But these facts are not known by the poor Roman Catholics of Canada, who are fleeced more and more by their priests, under the pretext of saving souls from purgatory.
A new element of success in the large swindling operations of the Canadian priests has lately been discovered. It is well known that in the greater part of the United States, the poor deluded Irish pay one dollar to their priest, instead of a shilling, for a low mass. Those priests whose conscience are sufficiently elastic (as is often the case), keep the money without ever thinking of having the masses said, and soon get rich. But there are some whose natural honesty shrinks from the idea of stealing; but unable to celebrate all the masses paid for and requested at their hands, they send the dollars to some of their clerical friends in Canada, who, of course, prefer these one dollar masses to the twentyfive cent ones paid by the French Canadians. However, they keep that secret and continue to fill their treasury.
There are, however, many priests in Canada who think it less evil to keep those large sums of money in their own hands, than to give them to the bishops to traffic with the merchants of Paris. At the end of one of the ecclesiastical retreats in the seminary of St. Sulpice in 1850, Bishop Bourget told us that one of the priests who had lately died, had requested him, in the name of Jesus Christ, to ask every priest to take a share in the four thousand dollars which he had received for masses he never said. We refused to grant him that favour, and those four thousand dollars received by that priest, like the millions put into the hands of other priests and the bishops, turned to be nothing less than an infamous swindling operation under the mask of religion.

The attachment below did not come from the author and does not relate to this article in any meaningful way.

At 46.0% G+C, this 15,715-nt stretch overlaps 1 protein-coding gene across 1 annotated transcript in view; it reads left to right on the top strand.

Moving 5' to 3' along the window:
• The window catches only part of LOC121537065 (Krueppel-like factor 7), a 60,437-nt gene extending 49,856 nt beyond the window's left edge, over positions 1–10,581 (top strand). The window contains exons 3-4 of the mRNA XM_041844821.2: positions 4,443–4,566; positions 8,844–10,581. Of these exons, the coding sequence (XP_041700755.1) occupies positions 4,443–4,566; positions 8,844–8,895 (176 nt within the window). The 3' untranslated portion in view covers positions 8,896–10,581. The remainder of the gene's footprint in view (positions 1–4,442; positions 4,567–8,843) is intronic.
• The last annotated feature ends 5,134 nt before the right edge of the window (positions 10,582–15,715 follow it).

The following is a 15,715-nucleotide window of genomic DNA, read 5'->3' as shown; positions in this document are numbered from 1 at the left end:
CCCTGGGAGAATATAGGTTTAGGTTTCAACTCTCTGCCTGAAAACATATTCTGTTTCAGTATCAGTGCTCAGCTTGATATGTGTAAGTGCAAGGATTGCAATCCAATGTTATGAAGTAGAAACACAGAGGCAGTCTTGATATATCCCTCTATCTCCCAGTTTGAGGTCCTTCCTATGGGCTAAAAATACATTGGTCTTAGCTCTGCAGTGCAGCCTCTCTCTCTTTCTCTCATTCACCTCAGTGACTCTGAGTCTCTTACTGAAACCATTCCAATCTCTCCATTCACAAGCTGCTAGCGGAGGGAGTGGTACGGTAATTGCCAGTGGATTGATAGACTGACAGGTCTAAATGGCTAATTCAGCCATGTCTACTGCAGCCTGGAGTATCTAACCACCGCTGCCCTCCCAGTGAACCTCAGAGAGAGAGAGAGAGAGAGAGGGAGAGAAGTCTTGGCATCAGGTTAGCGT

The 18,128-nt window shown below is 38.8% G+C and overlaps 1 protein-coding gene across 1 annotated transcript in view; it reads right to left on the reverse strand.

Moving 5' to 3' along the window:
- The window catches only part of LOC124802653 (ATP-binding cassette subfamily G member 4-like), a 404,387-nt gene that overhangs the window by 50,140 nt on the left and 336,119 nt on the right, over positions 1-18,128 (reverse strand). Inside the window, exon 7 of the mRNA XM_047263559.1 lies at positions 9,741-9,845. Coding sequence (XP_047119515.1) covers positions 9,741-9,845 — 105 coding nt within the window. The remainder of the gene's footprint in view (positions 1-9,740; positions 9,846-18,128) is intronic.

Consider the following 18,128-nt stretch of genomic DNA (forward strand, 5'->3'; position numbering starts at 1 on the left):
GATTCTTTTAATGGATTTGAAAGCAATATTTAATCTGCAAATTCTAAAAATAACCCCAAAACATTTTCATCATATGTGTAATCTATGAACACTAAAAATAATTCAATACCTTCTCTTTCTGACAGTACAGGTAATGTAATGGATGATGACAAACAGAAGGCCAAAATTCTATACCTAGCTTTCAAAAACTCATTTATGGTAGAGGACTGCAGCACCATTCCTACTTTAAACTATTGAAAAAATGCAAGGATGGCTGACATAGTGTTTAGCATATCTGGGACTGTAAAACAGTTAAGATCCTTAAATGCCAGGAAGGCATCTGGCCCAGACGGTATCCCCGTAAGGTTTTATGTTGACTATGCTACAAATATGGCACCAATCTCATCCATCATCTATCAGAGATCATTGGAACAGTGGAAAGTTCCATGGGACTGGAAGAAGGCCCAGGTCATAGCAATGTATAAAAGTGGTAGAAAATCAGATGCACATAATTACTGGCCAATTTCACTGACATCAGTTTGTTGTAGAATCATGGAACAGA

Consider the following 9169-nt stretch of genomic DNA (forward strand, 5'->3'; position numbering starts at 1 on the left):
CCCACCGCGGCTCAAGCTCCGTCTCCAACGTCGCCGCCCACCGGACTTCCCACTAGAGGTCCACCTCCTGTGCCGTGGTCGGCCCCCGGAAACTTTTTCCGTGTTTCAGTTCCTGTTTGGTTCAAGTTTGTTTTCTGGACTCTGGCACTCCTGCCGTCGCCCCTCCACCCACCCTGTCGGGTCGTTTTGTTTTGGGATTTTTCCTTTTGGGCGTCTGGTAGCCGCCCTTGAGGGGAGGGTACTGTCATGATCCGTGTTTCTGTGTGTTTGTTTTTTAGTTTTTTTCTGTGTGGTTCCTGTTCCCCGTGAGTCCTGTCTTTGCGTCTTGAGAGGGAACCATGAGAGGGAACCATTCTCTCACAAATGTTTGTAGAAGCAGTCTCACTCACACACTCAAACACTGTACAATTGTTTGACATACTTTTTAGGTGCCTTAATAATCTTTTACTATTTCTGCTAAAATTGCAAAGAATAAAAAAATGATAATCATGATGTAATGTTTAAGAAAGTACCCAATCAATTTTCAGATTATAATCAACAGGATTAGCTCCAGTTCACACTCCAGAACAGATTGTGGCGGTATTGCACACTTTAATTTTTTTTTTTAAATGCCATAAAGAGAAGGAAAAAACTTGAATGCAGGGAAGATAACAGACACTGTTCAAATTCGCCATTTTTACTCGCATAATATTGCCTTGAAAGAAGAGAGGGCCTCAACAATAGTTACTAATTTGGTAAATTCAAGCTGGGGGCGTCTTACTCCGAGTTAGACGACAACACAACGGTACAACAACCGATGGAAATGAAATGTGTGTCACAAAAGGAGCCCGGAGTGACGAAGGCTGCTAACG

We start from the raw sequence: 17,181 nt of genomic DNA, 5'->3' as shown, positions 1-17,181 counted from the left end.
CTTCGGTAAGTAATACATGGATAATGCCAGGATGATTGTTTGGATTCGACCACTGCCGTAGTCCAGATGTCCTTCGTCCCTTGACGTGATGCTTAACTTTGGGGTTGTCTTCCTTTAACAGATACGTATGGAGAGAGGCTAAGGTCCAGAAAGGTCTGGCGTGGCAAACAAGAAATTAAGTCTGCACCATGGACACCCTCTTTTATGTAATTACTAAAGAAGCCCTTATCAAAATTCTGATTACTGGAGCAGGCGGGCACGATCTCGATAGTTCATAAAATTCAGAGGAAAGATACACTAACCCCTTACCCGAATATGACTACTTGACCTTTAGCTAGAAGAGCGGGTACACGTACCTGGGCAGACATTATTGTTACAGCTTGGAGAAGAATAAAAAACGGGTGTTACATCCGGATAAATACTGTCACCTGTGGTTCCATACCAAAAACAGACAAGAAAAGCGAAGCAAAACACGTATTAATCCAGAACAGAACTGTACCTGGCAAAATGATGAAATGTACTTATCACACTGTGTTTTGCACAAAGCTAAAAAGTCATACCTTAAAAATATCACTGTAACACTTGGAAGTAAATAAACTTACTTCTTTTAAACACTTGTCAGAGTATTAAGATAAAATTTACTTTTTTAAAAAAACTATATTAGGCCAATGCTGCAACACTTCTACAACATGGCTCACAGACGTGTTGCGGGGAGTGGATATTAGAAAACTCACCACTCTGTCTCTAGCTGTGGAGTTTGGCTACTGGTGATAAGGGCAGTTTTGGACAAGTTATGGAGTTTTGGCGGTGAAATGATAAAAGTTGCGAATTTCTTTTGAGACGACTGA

To understand what the priests of Rome are, let the readers note what is said in the Roman Catholic Bible, of the priest of Babylon: -
"And King Astyges was gathered to his fathers, and Cyrus, of Persia, received his kingdom, and Daniel conversed with the king, and was honoured above all his friends. Now the Babylonians had an idol, called Bel, and there were spent upon him, every day, twelve measures of fine flour, and forty sheep and six vessels of wine. And the king worshipped it and went daily to adore: but Daniel worshipped his own God, and the king said unto him: `Why dost thou not worship Bel?' who answered and said: `Because I may not worship idols made with hands, but the living God, who hath created the heavens and the earth, and hath sovereignty over all flesh.' Then the king said: `Thinkest thou not that Bel is a living God! Seest thou not how much he eateth and drinketh every day?'
"Then Daniel smiled and said: `Oh, king! be not deceived; for this is but clay within and brass without, and did never eat or drink anything.'
"So that king was wroth, and called for his priests and said: `If ye tell me not who this is that devoureth these expenses, ye shall die; but if ye can certify me that Bel devoureth them, then Daniel shall die, for he has spoken blasphemy against Bel.' And Daniel said unto the king; `Let it be according to thy word."
"Now the priests of Bel were three score and ten, besides their wives and children.
"And the king went with Daniel to the temple of Bel so Bel's priests said: `Lo! we got out, but thou, O king, set on the meat, and make ready the wine, and shut the door fast, and seal it with thine own signet; and to-morrow when thou comest in, if thou findest not that Bel had eaten up all, we will suffer death; or else, Daniel, that speaketh falsely against Bel, shall die and they little regarded it, for under the table they had made a privy entrance, whereby they entered continually and consumed those things.'